Unveiling a New Code

We have a final ethics code to present to the membership.

 After a day of discussions, revisions and philosophizing, 10 hours in all, the Ethics Committee for the Society of Professional Journalists proudly finished its work on a code we believe should replace the 18-year-old document that has been serving the Society.

 Allow me this time to offer my personal thoughts before I get into the nuts and bolts of this proposed code in a later blog.

 I’d like to think I know my way around ethics codes. I’ve been on this committee for 23 years. I was there when we wrote the current SPJ code and I’ve been helping steer the rudder on this revision process since last convention. I’ve been outspoken about ethics those 23 years, and most of my presentations used SPJ’s code as the backbone. I’ve utilized this code in every college journalism ethics course I’ve taught over the last 13 years.  I hand delivered copies recently while in Sierra Leone helping journalists there work on an ethics code.

 Over that time I’ve come to see the growing flaws in the document. I never fell out of love with the code; its formative presence has traversed the globe, translated into 16 languages. It’s the structure of many more codes hanging in newsrooms all over the world.

 Even though I helped write it, I wouldn’t allow myself to fall in love with the words. Times change, words and phrases take on different meanings or fail to carry the intended message. Journalism has changed dramatically in 18 years. Ethics, not so much, but the way we want to address ethical issues needs to be reviewed from time to time or we grow irrelevant to newer generations.

This new code is one that SPJ can be proud of. I wouldn’t tell you this if I didn’t believe for a moment that this committee hadn’t crafted a document that better articulates the ethical concerns of today’s journalism and does so with a firm foundation for our unwavering principles of truth, fairness, compassion, independence, accountability, and now, transparency.

 The first draft of the code produced in the spring was a better code than the current version. The second draft even better as we wrestled with more contemporary issues. This final draft even elevates that work.

 Having 13 of the 16 committee members on hand over the weekend in Columbus, Ohio to hammer out the final product was invaluable. After months of discussion and revisions using an Internet-based forum, we knew that nothing was going to replace the face-to-face interaction between people in such a serious debate. And we were right.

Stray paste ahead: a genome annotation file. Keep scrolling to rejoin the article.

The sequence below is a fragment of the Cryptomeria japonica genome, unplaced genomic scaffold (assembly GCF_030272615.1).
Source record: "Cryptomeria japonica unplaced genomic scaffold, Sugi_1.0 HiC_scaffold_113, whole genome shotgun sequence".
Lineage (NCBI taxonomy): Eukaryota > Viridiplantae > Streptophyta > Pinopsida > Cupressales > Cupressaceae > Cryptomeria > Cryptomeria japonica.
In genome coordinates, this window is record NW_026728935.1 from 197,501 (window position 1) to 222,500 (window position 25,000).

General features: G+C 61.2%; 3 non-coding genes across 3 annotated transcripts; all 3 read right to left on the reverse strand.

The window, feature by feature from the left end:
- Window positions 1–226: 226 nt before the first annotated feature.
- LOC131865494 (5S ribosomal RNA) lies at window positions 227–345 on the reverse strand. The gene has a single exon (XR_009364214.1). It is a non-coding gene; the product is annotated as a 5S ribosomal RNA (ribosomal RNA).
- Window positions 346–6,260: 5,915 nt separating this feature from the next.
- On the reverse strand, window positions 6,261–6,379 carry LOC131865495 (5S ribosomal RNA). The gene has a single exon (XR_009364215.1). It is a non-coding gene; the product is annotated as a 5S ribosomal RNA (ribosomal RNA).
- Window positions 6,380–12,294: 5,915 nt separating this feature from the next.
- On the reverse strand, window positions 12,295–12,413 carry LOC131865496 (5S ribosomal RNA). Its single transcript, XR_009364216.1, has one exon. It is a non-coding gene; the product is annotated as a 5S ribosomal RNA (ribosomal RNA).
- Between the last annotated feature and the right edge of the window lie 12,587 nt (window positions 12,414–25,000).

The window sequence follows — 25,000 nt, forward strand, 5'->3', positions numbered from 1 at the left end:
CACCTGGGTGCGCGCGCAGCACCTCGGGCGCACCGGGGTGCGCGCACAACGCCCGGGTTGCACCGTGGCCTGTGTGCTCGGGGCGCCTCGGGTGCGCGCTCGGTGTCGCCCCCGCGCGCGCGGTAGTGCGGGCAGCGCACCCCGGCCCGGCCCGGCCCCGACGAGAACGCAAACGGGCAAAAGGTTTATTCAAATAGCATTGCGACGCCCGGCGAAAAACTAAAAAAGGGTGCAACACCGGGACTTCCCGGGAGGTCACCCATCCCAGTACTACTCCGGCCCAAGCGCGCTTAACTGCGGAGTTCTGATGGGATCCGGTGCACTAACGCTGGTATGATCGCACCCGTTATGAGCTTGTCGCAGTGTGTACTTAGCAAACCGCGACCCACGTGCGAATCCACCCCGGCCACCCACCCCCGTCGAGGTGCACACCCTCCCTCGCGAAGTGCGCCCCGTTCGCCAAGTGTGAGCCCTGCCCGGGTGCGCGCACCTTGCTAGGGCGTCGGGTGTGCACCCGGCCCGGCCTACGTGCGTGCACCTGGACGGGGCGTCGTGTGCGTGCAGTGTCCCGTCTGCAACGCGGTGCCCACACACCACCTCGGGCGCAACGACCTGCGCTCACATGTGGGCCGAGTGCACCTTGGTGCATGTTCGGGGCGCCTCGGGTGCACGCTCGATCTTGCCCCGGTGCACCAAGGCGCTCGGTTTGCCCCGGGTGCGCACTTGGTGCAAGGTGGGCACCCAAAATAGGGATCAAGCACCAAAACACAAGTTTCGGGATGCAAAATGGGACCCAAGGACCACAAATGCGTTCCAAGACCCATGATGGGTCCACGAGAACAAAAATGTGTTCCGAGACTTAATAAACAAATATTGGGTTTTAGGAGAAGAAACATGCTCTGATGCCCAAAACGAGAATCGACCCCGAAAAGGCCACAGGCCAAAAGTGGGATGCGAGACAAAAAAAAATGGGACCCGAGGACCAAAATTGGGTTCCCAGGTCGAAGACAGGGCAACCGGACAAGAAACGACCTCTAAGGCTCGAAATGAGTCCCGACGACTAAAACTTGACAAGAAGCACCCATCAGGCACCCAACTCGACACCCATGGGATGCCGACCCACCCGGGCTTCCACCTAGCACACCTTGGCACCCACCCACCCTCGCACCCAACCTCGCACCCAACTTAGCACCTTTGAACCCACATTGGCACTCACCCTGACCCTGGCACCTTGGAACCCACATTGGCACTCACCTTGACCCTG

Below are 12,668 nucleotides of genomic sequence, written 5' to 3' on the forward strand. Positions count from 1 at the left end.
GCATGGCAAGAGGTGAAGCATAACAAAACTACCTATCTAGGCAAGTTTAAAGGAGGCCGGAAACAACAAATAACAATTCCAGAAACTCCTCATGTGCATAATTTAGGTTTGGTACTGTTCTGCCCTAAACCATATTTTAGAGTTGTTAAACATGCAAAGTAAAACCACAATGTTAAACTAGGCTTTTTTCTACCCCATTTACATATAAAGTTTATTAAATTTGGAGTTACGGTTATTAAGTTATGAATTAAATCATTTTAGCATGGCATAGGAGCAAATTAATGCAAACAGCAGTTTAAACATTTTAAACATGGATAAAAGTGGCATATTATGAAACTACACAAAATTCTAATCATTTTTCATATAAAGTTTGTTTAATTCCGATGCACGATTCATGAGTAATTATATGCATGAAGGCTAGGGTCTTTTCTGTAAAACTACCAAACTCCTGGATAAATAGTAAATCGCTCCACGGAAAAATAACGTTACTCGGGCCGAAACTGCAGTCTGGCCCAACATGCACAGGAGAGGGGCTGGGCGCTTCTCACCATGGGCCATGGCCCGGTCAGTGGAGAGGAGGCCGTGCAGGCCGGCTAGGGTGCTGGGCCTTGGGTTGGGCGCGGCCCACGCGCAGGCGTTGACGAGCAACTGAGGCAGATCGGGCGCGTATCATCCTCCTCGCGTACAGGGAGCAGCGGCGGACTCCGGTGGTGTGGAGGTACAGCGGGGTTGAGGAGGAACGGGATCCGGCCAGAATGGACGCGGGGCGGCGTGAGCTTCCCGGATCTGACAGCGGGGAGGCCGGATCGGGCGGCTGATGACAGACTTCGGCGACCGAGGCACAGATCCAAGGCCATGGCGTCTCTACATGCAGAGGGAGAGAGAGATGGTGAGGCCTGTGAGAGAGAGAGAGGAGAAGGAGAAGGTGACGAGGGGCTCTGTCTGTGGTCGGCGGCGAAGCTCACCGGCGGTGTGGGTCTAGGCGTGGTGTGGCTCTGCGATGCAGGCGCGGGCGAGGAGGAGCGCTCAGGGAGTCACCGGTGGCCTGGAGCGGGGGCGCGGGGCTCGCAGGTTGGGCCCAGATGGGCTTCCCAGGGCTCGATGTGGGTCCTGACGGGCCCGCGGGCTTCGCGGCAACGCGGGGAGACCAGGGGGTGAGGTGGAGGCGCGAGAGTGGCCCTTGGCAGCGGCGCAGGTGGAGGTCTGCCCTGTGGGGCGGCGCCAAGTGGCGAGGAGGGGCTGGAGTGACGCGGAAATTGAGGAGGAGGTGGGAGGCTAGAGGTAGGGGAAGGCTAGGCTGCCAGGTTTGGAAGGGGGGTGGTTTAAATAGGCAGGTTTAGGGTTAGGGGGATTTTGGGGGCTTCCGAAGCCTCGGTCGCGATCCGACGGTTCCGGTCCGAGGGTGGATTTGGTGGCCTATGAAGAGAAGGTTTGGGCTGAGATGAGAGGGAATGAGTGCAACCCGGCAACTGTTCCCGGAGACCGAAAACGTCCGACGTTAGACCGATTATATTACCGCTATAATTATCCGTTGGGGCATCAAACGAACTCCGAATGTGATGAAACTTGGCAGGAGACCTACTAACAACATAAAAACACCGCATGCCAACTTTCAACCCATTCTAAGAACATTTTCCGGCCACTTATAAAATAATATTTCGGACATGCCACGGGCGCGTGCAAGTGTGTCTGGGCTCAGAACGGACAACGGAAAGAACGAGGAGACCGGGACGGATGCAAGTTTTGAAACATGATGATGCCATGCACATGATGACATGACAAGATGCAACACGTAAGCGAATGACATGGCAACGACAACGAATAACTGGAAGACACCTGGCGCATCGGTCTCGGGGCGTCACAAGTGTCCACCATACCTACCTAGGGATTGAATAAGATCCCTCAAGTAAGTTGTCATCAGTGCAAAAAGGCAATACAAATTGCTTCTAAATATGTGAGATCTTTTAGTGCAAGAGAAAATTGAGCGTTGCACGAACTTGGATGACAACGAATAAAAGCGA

Though painstakingly slow and methodical at times, inching though the code, line by line, it was the perfect way to create an energetic atmosphere in which to work.

As soon-to-be-president-elect Paul Fletcher said Saturday night, “There were no shrinking violets in the room and everyone made their voices heard.” Exactly the way it should be.

And, your voices were heard. We pooled the more than 300 comments from the online survey and personal correspondences and factored those in. We read some directly into the record and changed the code for those whose ideas and language made for the best phrasing.

In the end, the code is slight more than 40 words longer than the current version, much to Fred Brown’s chagrin. But, I think he’s pleased with the end result.

Dr. Stephen Ward, who has assisted about half a dozen groups in writing codes, offered this take.

“For the code you have chosen to write, one that is not medium specific, but tries to speak to all of journalism, I don’t think you can write a better code,” he said.

 My final words to the committee are ones I also want to share with you.

“Everyone who leaves here this weekend should be very proud of what we have accomplished as a group and what you’ve contributed personally to the success of this long effort. This code may not read the way everyone likes or wants, but what we have is a much better code than the current version and this one will serve us very well moving forward. The Society is better for the work we have done, and that is what really matters.”

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